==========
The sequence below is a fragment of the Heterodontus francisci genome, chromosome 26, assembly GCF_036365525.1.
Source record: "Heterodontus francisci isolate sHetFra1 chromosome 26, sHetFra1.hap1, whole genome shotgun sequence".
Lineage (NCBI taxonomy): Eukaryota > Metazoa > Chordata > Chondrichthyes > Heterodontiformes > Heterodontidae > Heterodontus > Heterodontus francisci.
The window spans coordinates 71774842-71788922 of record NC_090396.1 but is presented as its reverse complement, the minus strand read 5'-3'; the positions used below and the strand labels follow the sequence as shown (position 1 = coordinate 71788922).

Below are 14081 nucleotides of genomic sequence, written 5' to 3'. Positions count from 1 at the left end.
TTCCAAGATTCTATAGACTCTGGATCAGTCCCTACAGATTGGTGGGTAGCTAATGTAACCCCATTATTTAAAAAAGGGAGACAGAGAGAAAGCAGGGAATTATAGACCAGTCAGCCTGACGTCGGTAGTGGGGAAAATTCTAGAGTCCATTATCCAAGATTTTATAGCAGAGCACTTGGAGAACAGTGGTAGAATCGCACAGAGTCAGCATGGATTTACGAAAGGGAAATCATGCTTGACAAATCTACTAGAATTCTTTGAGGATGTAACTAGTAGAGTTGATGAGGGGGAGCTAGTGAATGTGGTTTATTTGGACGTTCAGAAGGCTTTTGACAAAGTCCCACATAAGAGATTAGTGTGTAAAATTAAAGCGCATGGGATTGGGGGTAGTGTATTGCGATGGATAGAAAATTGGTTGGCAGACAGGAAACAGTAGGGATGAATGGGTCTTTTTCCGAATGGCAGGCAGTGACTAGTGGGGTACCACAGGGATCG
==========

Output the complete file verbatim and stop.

The sequence below is a fragment of the Heterodontus francisci genome, chromosome 26, assembly GCF_036365525.1.
Source record: "Heterodontus francisci isolate sHetFra1 chromosome 26, sHetFra1.hap1, whole genome shotgun sequence".
Lineage (NCBI taxonomy): Eukaryota > Metazoa > Chordata > Chondrichthyes > Heterodontiformes > Heterodontidae > Heterodontus > Heterodontus francisci.
The window spans coordinates 71774842-71788922 of record NC_090396.1 but is presented as its reverse complement, the minus strand read 5'-3'; the positions used below and the strand labels follow the sequence as shown (position 1 = coordinate 71788922).

Below are 14081 nucleotides of genomic sequence, written 5' to 3'. Positions count from 1 at the left end.
TTCCAAGATTCTATAGACTCTGGATCAGTCCCTACAGATTGGTGGGTAGCTAATGTAACCCCATTATTTAAAAAAGGGAGACAGAGAGAAAGCAGGGAATTATAGACCAGTCAGCCTGACGTCGGTAGTGGGGAAAATTCTAGAGTCCATTATCCAAGATTTTATAGCAGAGCACTTGGAGAACAGTGGTAGAATCGCACAGAGTCAGCATGGATTTACGAAAGGGAAATCATGCTTGACAAATCTACTAGAATTCTTTGAGGATGTAACTAGTAGAGTTGATGAGGGGGAGCTAGTGAATGTGGTTTATTTGGACGTTCAGAAGGCTTTTGACAAAGTCCCACATAAGAGATTAGTGTGTAAAATTAAAGCGCATGGGATTGGGGGTAGTGTATTGCGATGGATAGAAAATTGGTTGGCAGACAGGAAACAGTAGGGATGAATGGGTCTTTTTCCGAATGGCAGGCAGTGACTAGTGGGGTACCACAGGGATCG